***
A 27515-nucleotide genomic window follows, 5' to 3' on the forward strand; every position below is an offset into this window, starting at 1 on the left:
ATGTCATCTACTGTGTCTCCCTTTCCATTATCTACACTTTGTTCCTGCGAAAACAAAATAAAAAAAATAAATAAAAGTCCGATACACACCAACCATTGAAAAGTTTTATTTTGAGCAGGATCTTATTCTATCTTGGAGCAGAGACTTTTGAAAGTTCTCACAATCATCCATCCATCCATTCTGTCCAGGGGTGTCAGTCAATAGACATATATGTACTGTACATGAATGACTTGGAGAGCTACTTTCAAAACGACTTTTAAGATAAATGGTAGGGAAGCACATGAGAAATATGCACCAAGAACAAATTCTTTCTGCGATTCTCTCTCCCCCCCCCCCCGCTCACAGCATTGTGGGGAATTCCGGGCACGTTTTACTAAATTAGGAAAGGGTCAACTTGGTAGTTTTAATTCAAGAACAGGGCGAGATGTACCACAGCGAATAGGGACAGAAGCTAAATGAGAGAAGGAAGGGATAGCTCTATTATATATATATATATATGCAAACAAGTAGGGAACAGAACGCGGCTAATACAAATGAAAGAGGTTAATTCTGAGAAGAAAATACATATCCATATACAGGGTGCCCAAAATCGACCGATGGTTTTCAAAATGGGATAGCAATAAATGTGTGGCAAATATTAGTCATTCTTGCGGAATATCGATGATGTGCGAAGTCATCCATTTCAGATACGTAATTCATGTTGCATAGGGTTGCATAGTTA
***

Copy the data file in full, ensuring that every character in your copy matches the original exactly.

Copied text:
A 27515-nucleotide genomic window follows, 5' to 3' on the forward strand; every position below is an offset into this window, starting at 1 on the left:
ATGTCATCTACTGTGTCTCCCTTTCCATTATCTACACTTTGTTCCTGCGAAAACAAAATAAAAAAAATAAATAAAAGTCCGATACACACCAACCATTGAAAAGTTTTATTTTGAGCAGGATCTTATTCTATCTTGGAGCAGAGACTTTTGAAAGTTCTCACAATCATCCATCCATCCATTCTGTCCAGGGGTGTCAGTCAATAGACATATATGTACTGTACATGAATGACTTGGAGAGCTACTTTCAAAACGACTTTTAAGATAAATGGTAGGGAAGCACATGAGAAATATGCACCAAGAACAAATTCTTTCTGCGATTCTCTCTCCCCCCCCCCCCGCTCACAGCATTGTGGGGAATTCCGGGCACGTTTTACTAAATTAGGAAAGGGTCAACTTGGTAGTTTTAATTCAAGAACAGGGCGAGATGTACCACAGCGAATAGGGACAGAAGCTAAATGAGAGAAGGAAGGGATAGCTCTATTATATATATATATATATGCAAACAAGTAGGGAACAGAACGCGGCTAATACAAATGAAAGAGGTTAATTCTGAGAAGAAAATACATATCCATATACAGGGTGCCCAAAATCGACCGATGGTTTTCAAAATGGGATAGCAATAAATGTGTGGCAAATATTAGTCATTCTTGCGGAATATCGATGATGTGCGAAGTCATCCATTTCAGATACGTAATTCATGTTGCATAGGGTTGCATAGTTA